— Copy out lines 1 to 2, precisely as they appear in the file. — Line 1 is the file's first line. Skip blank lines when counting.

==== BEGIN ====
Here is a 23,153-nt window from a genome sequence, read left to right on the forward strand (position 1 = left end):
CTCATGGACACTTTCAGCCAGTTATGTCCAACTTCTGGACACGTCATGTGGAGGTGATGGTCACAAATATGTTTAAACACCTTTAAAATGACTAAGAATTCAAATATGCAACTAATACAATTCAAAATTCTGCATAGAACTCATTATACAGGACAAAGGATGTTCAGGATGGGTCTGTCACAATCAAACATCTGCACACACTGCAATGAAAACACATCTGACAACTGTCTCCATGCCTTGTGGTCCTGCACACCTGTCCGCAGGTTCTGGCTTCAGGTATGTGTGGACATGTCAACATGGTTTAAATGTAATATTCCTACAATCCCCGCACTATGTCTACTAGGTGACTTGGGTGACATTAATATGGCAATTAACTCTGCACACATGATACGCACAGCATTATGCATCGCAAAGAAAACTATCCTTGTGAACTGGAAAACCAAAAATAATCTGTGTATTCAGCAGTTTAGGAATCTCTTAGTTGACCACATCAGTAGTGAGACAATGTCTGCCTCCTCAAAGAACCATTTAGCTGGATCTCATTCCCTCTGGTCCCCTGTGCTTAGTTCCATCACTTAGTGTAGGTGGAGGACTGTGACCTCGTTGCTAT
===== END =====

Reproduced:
Here is a 23,153-nt window from a genome sequence, read left to right on the forward strand (position 1 = left end):
CTCATGGACACTTTCAGCCAGTTATGTCCAACTTCTGGACACGTCATGTGGAGGTGATGGTCACAAATATGTTTAAACACCTTTAAAATGACTAAGAATTCAAATATGCAACTAATACAATTCAAAATTCTGCATAGAACTCATTATACAGGACAAAGGATGTTCAGGATGGGTCTGTCACAATCAAACATCTGCACACACTGCAATGAAAACACATCTGACAACTGTCTCCATGCCTTGTGGTCCTGCACACCTGTCCGCAGGTTCTGGCTTCAGGTATGTGTGGACATGTCAACATGGTTTAAATGTAATATTCCTACAATCCCCGCACTATGTCTACTAGGTGACTTGGGTGACATTAATATGGCAATTAACTCTGCACACATGATACGCACAGCATTATGCATCGCAAAGAAAACTATCCTTGTGAACTGGAAAACCAAAAATAATCTGTGTATTCAGCAGTTTAGGAATCTCTTAGTTGACCACATCAGTAGTGAGACAATGTCTGCCTCCTCAAAGAACCATTTAGCTGGATCTCATTCCCTCTGGTCCCCTGTGCTTAGTTCCATCACTTAGTGTAGGTGGAGGACTGTGACCTCGTTGCTAT